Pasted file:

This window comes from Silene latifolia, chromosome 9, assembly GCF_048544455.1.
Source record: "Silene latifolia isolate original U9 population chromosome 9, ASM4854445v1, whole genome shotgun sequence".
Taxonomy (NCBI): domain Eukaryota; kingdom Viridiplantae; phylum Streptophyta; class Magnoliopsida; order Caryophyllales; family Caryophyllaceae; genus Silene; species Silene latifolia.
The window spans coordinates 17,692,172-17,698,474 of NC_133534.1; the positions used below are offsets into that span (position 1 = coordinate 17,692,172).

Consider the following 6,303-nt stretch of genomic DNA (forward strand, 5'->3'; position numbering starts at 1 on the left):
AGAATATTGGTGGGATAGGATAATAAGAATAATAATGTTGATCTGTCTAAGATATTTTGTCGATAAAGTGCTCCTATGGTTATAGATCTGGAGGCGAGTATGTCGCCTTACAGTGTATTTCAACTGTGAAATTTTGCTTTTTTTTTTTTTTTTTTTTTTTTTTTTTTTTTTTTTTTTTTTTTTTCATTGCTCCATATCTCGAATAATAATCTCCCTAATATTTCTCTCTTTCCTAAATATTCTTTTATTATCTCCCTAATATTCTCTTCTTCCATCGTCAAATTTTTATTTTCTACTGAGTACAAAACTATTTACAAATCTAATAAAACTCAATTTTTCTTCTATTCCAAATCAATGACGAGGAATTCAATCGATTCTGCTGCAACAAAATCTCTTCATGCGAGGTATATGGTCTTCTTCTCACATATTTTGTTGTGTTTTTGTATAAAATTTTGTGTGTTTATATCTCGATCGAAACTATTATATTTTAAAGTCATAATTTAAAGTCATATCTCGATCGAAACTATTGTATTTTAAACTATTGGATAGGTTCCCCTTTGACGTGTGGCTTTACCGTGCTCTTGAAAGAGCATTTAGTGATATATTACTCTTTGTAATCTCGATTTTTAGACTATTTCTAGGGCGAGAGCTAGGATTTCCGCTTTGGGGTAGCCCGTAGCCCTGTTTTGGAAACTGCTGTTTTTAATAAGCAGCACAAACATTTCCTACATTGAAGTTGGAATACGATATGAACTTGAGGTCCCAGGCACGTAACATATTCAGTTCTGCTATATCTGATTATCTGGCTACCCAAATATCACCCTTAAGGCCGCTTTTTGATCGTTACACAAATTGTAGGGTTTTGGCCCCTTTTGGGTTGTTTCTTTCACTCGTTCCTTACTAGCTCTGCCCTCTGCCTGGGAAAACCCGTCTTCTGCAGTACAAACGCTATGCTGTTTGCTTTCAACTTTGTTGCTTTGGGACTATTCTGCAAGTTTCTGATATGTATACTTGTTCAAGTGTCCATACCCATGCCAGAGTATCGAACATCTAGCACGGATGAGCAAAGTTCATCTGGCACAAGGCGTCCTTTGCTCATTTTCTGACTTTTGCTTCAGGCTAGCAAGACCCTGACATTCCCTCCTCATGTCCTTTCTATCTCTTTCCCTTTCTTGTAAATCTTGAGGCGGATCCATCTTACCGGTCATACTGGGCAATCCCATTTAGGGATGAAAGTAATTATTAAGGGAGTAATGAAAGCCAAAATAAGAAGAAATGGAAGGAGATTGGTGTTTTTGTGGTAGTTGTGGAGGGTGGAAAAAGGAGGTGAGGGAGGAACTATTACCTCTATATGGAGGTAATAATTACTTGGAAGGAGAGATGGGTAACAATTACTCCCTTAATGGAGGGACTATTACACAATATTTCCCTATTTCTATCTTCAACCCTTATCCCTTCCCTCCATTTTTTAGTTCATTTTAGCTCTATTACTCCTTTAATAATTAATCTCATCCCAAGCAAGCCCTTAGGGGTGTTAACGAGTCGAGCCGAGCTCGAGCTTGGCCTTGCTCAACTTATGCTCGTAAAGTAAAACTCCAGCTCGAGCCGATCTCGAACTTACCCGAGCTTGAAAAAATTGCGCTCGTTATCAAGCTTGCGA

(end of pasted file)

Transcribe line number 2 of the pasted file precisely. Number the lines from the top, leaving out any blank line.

Source record: "Silene latifolia isolate original U9 population chromosome 9, ASM4854445v1, whole genome shotgun sequence".